How homework can help children feel happier

An education conference with a difference this month will present some surprising truths about learning

"Homework is a form of retrieval practice, a form of helping those new neurons survive, thrive, grow, and help us feel better,” says Dr Barbara Oakley. Photograph: iStock

Later this month an education conference with a difference takes place. ResearchED, a teacher-led gathering that focuses on evidence-based classroom practice, will be hosted by St Columba’s College, Rathfarnham, on September 24th.

“In Ireland, conferences tend to be organised by professional bodies, whether it’s management, or unions,” says Julian Girdham, a teacher and one of the organisers. “But [ResearchED] is teachers running things for teachers.”

The daylong event provides a platform for dozens of speakers to share their research and experience. We’ve spoken to a few to give you a taste of what to expect on the day.

Homework can help children: ‘Getting rid of homework is antithetical to helping students’


Dr Barbara Oakley, an educator, writer, engineer and distinguished professor of engineering at Oakland University will share her insights into how teachers can use evidence from neuroscience to inform their teaching.

“What I have learned is that many of the ways that are conventionally taught to educators today, about how to teach, are actually completely counter to what we know from neuroscience as being effective in helping learners,” says Oakley. “So, I wrote a book about the underlying neuroscience of how we learn effectively.”

Retrieval practice is one of the key strategies teachers should be employing. “It helps you understand really complicated things that you can’t explain,” says Oakley.

Every day new neurons are being born in your brain and, if you’re not learning anything new there’s no reason for them to stick around, so they die

Teachers can use simple techniques, such as “think, pair, share”, to incorporate retrieval practice into their day. “When we have students talking to one another to describe or to discuss something, they’re often simply using retrieval practice,” says Oakely.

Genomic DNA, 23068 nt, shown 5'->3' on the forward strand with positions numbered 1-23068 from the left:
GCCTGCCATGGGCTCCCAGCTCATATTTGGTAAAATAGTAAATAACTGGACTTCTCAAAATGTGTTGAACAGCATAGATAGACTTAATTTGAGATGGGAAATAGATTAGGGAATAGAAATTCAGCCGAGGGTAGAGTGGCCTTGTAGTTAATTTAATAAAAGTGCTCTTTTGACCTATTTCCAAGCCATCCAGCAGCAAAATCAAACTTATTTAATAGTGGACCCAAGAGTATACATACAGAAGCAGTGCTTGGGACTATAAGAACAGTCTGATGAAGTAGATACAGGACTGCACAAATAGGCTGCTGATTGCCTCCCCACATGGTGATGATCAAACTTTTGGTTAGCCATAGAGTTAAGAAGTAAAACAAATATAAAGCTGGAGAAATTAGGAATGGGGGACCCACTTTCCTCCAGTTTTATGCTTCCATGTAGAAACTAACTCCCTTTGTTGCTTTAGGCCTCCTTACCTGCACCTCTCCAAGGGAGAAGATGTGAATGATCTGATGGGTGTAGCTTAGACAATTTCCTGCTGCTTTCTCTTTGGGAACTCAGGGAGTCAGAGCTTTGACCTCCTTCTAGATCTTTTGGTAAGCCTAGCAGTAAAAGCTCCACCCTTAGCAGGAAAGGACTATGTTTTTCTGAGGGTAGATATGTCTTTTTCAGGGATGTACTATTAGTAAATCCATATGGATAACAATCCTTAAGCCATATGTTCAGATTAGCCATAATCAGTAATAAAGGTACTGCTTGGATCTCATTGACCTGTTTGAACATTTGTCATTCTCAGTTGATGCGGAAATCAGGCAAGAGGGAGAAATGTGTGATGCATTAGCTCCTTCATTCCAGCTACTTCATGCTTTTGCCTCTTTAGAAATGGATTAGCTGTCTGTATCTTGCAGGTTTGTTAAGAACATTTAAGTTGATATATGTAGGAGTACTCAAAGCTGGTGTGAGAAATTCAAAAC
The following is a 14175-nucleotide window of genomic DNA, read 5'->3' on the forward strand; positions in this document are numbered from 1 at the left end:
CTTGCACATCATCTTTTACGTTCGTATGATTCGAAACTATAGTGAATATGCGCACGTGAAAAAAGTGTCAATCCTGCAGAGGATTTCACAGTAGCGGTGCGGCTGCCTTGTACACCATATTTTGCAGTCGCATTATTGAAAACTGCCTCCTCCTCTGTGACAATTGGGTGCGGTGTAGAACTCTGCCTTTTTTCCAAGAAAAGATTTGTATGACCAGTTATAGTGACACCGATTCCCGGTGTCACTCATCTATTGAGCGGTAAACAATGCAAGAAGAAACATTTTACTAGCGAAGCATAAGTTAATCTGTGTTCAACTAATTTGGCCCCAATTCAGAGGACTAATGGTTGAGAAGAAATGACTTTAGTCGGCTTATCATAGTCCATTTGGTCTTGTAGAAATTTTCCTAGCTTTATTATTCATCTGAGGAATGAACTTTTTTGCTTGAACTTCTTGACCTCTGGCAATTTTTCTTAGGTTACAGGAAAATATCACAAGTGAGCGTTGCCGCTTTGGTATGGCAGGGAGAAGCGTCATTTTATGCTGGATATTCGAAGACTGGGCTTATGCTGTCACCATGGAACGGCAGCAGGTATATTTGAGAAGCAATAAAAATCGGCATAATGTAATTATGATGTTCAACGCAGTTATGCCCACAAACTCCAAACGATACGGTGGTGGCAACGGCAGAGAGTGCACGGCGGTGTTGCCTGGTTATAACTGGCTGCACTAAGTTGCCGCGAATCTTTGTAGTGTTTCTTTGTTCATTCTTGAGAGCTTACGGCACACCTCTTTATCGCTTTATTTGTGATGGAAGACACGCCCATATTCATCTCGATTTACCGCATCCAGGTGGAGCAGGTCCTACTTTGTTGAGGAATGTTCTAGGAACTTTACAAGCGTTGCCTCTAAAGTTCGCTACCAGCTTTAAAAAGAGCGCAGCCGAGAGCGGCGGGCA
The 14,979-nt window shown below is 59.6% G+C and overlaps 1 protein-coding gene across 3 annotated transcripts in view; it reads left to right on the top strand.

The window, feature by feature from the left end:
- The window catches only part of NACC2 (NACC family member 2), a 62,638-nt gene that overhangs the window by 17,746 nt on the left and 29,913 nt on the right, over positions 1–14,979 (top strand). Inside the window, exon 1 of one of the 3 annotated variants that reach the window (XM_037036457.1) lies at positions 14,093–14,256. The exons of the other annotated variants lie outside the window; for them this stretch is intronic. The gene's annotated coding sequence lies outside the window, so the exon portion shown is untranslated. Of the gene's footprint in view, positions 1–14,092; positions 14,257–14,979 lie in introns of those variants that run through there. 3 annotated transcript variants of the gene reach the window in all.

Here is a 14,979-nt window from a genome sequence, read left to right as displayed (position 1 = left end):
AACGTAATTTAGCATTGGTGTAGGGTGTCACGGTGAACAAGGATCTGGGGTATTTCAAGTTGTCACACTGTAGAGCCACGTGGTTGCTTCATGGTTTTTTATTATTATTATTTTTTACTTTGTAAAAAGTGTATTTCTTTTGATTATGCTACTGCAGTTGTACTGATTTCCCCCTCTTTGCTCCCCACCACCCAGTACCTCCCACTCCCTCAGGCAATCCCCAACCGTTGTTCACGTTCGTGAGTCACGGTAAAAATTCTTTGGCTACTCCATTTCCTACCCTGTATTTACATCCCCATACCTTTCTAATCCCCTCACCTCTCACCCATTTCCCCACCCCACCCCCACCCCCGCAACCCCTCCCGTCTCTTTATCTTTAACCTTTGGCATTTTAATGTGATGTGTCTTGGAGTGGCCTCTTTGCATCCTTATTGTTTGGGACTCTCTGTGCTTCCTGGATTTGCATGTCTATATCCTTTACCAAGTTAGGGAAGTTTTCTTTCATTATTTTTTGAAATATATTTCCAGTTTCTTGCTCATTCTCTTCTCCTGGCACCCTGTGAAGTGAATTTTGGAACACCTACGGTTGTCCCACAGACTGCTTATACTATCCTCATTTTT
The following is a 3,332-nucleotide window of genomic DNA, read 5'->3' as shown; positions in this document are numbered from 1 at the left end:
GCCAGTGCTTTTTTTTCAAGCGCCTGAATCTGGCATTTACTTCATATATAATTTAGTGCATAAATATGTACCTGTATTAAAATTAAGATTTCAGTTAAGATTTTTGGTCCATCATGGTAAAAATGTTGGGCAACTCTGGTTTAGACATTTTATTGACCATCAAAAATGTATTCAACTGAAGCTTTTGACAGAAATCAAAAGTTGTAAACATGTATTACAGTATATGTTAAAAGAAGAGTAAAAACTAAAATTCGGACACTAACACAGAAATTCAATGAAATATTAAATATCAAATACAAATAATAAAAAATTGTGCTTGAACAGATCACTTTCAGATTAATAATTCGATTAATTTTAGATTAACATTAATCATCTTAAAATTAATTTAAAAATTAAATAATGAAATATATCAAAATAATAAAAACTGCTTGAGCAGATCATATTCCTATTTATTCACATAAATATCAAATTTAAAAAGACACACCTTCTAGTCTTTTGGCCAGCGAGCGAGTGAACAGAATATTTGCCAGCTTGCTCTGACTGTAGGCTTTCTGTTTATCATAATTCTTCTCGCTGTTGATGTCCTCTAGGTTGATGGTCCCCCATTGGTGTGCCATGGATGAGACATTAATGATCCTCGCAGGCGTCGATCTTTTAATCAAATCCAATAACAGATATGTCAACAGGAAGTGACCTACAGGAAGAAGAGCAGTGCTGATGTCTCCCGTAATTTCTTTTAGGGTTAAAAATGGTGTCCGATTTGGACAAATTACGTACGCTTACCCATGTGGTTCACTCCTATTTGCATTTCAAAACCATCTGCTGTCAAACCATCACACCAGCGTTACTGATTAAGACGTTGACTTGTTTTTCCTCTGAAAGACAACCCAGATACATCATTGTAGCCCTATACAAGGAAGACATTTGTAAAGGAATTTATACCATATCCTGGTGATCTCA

It is also a low-stakes way for students to check their knowledge and, by doing so, the information has more of a chance of making it to the long-term memory. This, Oakley explains, can be more difficult than we think.

“I’m an expert in learning. I can look at something on the page and think, ‘I’ve got this’, and then the next day I try, and I can’t get it,” says Oakley, “My working memory tricked me. It was in front of me, and I thought I had it in long term memory, but I didn’t. Only when I check by retrieval practice, can I know for sure it’s in my long-term memory.”

Learning to learn has benefits that go beyond doing well in tests. “Learning itself is a positive therapy. Every day new neurons are being born in your brain and, if you’re not learning anything new there’s no reason for them to stick around, so they die,” says Oakley, “But these new neurons are what help you feel better.”

This is one of the reasons why Oakley believes homework is an integral part of student wellbeing.

“Homework is a form of retrieval practice, a form of helping those new neurons survive, thrive, grow, and help us feel better,” says Oakley. “So, no matter how students may grumble, getting rid of homework is antithetical to helping students develop a positive attitude and keep a fresh and upbeat perspective on life.”

Let’s tork abowt speling: ‘We’re confusing children’

Neil Almond, deputy head teacher for the Step Academy Trust, says the experience many of us had learning to spell — typically a list on a Monday and a test on a Friday — was not always productive.